The Case of the Cold Oven


One of ACES customers is a fine food producer with 20 facilities across the US and Mexico. One of the ovens they used for final processing had always been finicky and difficult to start, with a startup routine of 12 seconds, so they asked ACES to modify the oven to include a pilot burner.

Not long after this work order, the client called again with an emergency: Now the oven wouldn’t start at all. We dispatched a CSI (Control Systems Inspector) to the scene, stat.


First, the CSI removed the flame safeguard (FSG) and started troubleshooting the terminals to the Main Gas and the igniter. When the CSI jumped the terminal to the Main Gas, the gas valve did indeed open, but jumping the igniter terminal didn’t produce a spark. He measured Ohms to ground in various places around the igniter, burner plate and the spark plug. He found 17K Ohms from the tip of the igniter to the burner plate. The CSI pulled the igniter in order to check the spark plug and found it producing 0.2 Ohms from spark plug to tip, so the spark plug itself was fine.

Next, the CSI checked for ignition, and he wasn’t able get a spark, so he climbed inside the oven, turned off and locked out the gas, and attempted to manually run the igniter. That’s when he realized the igniter had been installed in the wrong hole. It appeared correct from the outside, but from inside the oven it was apparent that the igniter wasn’t contacting correctly. The only way to ascertain this was to actually climb inside the oven.

After tracing wires for Low Gas Pressure, High Gas Pressure and Air Flow, and jumping different combinations, the CSI ascertained that if he jumped out both the Low Gas and Air Flow switches simultaneously the unit would consistently light. With only one of those switches jumped, the unit would fail on pilot.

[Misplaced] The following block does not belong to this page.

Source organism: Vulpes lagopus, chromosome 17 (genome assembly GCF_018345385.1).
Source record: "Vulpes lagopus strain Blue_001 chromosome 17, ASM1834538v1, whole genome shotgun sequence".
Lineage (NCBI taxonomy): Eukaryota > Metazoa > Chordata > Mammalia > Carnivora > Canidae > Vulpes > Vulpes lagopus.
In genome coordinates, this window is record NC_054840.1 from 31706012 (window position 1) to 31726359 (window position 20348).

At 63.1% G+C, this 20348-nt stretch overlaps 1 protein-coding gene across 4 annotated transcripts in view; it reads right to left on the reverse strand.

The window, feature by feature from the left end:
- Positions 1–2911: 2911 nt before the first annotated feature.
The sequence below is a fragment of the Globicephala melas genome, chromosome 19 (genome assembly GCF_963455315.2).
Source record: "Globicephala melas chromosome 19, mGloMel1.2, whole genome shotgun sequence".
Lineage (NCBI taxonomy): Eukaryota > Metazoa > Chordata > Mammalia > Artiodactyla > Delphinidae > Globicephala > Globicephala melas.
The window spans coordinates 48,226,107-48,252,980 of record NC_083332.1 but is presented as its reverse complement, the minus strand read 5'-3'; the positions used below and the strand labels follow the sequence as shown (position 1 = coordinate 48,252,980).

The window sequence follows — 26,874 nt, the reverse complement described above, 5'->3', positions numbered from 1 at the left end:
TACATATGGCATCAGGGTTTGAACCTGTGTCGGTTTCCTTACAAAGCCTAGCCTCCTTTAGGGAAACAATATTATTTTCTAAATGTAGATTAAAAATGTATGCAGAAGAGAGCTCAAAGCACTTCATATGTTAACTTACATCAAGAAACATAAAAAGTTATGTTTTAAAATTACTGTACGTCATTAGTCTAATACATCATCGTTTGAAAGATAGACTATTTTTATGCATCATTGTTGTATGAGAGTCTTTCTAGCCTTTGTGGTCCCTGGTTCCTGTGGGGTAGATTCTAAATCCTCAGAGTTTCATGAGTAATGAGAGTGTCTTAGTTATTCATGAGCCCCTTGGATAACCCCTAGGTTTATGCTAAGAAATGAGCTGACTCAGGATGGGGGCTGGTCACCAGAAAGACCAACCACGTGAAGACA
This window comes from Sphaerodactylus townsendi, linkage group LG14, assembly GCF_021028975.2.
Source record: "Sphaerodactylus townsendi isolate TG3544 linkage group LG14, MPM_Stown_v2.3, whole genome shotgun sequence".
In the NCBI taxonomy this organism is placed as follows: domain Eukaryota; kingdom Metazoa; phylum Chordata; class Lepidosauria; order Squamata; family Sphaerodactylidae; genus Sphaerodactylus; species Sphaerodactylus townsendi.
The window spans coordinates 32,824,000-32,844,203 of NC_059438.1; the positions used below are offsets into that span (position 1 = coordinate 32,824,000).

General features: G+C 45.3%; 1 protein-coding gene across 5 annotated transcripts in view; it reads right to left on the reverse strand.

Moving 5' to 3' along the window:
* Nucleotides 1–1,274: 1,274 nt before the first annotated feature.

The CSI identified that terminal 21 should power the Main Gas during PTFI (Pilot Trial For Ignition). He moved the Main Gas wire from terminal 9 to terminal 21, but this terminal was supplied with only 39V AC when it should have 120V AC during pilot and run. The CSI jumped the Low Gas and tested terminal 21 again and got consistent readings of 120V AC — and the Man Gas valve opened when it should.

At this point he could open and close valves manually, but not on automatic. The Low Gas pressure switch wouldn’t pass enough current when the Main Gas valve turned on. The Low Gas pressure switch ensures the machine has the minimum required gas pressure supplied to the oven before it will light.


When the CSI removed the jumper from the Low Gas pressure terminal and tested the voltage, the input was 120V AC, but the output was only 39V AC. He diagnosed a bad Low Gas pressure switch and changed it out. Later, the maintenance staff confirmed that, as a matter of fact, the switch had been full of water the day before, thanks to vigorous pressure washing and a leaky seal.

When the CSI moved the Main Gas wire from terminal 9 to terminal 21, all starting issues were resolved and the oven fired up reliably every time. The culprit turned out to be faulty wiring. Actually, the oven was incorrectly engineered for use without a pilot burner — an oversight at the factory. Implementing the original wiring plan without a pilot burner meant the FSG wasn’t used correctly, and the oven never really fired properly.

Altogether there were three separate mysteries traced out by the CSI that day: The igniter installed in the wrong hole, the Low Gas pressure switch damaged by water and factory wiring that was inappropriate for use without a pilot burner.

The original call was for ACES to modify the oven to include a pilot burner to aid in the starting of the oven. But once the CSI made modifications to the wiring and the other issues, the oven didn’t need a pilot burner anymore, and it lights up perfectly every time — within about 2 seconds of ignition sequence, compared to 12 seconds previously.

This is a good example of something we see on a regular basis: improperly commissioned equipment which never runs smoothly until it’s fixed. Whether you’re installing a new machine or troubleshooting an older one — or just recovering from water exposure — put your system controls in the hands of an expert. Call us for a free estimate today.